4 A number of petitioner's amici (e.g., NACDL Br. 12-21, 21-28; WLF Br. 22- 25; Lee Br. 16) contend that the Guidelines do not adequately account for the Section 3553(a) factors and have not actually reduced sentencing disparities. As explained in the government's brief in Rita at 16-22, 24-32, the Guidelines do account for the Section 3553(a) factors and have fostered uniformity in sentencing similarly situated offenders. Petitioner's amici (e.g., WLF Br. 10- 22, 25-26; NYCDL Br. 9-11, 15; FAMM Br. 15-16) also raise various other criticisms of the Guidelines that the Sentencing Commission's amicus brief shows are without merit. More fundamentally, as this Court recognized in Booker, the fact that the Guidelines are not perfect does not form a basis to reject their continued use to advance the goals of the SRA. The usefulness of the Guidelines must be assessed in the context of the available alternatives. See Booker, 543 U.S. at 255-256, 263. And, as explained below, there is no alternative benchmark on which to base effective proportionality review.

5 Petitioner incorrectly asserts (Br. 44-45 & n.5) that a district court occupies the best position for deciding whether a particular sentence promotes or reduces sentencing disparity. District courts may see many cases that do not come before the courts of appeals, but they have little institutional basis for forming a view on how other district courts sentence similarly situated defendants. Nor do they have a ready way of assessing whether the individual ized factors that prompted them to impose an especially harsh or especially lenient sentence even roughly correspond with the approaches of other judges.

6 The Court noted in Booker that a similar reasonableness standard also applied to review of sentences imposed following the revocation of supervised release, and the Court cited several illustrative cases. See 543 U.S. at 262. Petitioner erroneously contends (Br. 18-19, 38-39) that the proportionality principle is inconsistent with those cases. None of those cases rejects a proportionality principle. And given the more limited statutory ranges typically available in cases of supervised release revocations and the narrower focus of those ranges, see Sentencing Guidelines Ch. 7, Pt. A(3)(b) (adopting primarily a "breach of trust" rationale), it is doubtful that those cases could furnish a comprehensive model for the review of all federal sentences, where a single crime carries a wide range and covers a wide array of conduct, offenders, and sentencing purposes. Whether or not a proportionality principle is needed in the review of supervised-release-revocation sentences, it is needed for the review of the thousands of initial federal sentences.

7 See, e.g., United States v. Repking, 467 F.3d 1091, 1095 (7th Cir. 2006) (noting inappropriateness of exclusive focus on percentage); Valtierra-Rojas, 468 F.3d at 1240 (noting that "there are no strict guideposts that invoke certain levels of scrutiny" and considering "both percentage and absolute time").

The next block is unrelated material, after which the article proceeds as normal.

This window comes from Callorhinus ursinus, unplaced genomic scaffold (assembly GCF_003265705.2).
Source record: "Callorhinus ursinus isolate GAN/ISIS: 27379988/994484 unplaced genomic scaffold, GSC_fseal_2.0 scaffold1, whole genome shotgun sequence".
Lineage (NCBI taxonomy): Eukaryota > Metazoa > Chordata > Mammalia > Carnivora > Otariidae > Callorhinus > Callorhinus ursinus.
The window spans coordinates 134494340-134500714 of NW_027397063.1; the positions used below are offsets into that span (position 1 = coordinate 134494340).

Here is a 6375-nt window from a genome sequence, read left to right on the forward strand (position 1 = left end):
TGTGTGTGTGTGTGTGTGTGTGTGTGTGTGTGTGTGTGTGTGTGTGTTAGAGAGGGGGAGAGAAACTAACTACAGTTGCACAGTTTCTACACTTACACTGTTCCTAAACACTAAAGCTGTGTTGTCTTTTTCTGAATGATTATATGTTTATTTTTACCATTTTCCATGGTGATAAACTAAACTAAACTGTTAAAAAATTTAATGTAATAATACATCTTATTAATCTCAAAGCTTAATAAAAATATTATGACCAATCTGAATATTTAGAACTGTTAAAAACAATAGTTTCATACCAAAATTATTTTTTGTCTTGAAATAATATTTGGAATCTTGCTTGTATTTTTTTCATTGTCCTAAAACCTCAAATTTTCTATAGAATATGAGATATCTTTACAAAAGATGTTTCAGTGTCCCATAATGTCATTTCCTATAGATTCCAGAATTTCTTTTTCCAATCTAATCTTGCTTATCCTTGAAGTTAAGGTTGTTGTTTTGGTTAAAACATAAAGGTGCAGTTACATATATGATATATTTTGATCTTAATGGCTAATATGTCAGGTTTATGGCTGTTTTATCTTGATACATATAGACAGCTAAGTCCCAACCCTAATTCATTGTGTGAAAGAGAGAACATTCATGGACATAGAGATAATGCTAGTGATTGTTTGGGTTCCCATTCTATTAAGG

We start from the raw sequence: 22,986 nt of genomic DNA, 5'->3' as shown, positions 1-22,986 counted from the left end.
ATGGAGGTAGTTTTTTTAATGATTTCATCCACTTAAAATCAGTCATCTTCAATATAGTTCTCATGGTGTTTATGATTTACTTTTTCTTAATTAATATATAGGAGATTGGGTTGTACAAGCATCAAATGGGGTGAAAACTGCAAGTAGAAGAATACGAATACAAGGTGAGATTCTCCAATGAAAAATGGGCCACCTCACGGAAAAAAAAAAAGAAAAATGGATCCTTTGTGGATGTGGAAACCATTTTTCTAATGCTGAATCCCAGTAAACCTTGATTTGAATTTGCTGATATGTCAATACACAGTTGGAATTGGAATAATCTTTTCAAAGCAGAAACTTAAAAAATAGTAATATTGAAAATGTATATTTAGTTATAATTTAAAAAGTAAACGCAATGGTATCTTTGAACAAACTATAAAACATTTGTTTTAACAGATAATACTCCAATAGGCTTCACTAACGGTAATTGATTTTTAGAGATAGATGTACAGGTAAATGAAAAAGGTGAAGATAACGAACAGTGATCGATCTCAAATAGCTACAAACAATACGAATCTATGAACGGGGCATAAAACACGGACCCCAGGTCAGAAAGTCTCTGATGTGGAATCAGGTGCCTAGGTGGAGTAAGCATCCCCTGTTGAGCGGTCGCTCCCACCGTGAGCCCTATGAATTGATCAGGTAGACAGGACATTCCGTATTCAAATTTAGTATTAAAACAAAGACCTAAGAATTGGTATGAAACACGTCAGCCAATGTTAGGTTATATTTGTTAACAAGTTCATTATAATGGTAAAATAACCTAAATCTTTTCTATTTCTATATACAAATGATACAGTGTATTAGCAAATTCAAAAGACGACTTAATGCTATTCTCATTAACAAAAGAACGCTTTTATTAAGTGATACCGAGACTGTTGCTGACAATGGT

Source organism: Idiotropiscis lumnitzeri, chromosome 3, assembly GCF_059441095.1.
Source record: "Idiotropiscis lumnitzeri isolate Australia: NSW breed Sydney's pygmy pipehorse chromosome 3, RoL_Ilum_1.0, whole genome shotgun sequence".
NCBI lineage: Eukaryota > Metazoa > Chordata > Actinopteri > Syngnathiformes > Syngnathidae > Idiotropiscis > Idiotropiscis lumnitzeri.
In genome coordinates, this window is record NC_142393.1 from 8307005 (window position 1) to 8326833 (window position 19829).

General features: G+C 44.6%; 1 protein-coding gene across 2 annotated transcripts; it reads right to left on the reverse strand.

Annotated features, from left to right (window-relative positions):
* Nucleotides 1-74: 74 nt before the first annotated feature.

8 See, e.g., United States v. Wardlaw, 576 F.2d 932, 938-939 (1st Cir. 1978) (district court may not sentence based on "mechanistic" view that a particular crime always deserves a particular punishment; while general deterrence is a permissible factor, the individual circumstances of the defendant must be taken into account (citation omitted)); United States v. Schwarz, 500 F.2d 1350, 1352 (2d Cir. 1974) (per curiam) ("the court applied a fixed and mechanical approach in imposing sentence rather than a careful appraisal of the variable components relevant to the sentence upon an individual basis," which "requires us to invalidate the sentence"); United States v. Bowser, 497 F.2d 1017, 1019 (4th Cir. 1974) (vacating sentencing where court imposed the maximum sentence for bank robbery of 25 years of imprisonment where circumstances suggested that there may not have been an "actual exercise of discretion"), cert. denied, 419 U.S. 857 (1974); United States v. Daniels, 446 F.2d 967, 971 (6th Cir. 1971) (reversal permitted when district court "grossly abused his discretion by failing to evaluate the relevant information before him with due regard for the factors appropriate to sentencing"; "[a] trial court which fashions an inflexible practice in sentencing contradicts the judicially approved policy in favor of 'individualiz ing sentences'" (quoting Williams v. New York, 337 U.S. at 248)); Woosley v. United States, 478 F.2d 139, 143 (8th Cir. 1973) (review permitted if sentence was "shown to have been imposed on a mechanical basis," which conflicts with Williams v. New York, supra); United States v. Barker, 771 F.2d 1362, 1367 (9th Cir. 1985) (imposition of maximum term without individualizing sentences was an abuse of discretion; "mechanized sentencing" based on "the category of the crime, rather than the culpability of each individual criminal," is improper); United States v. Roper, 681 F.2d 1354, 1361 (11th Cir. 1982)) (disapproving of "rigid and mechanical sentencing procedures by which the district court bypasses the defendant's individual circumstances and metes out a sentence based on the category of crime"); United States v. McCoy, 429 F.2d 739, 743 (D.C. Cir. 1970) (per curiam) (Stated policy of sentencing anyone convicted by a jury of armed robbery to a life sentence "completely undermines the basis on which trial judges have been accorded wide latitude in exercising discretion in determining sentences * * * . [A] rigid policy based solely on the crime with which the defendant is charged is not an exercise of discretion.")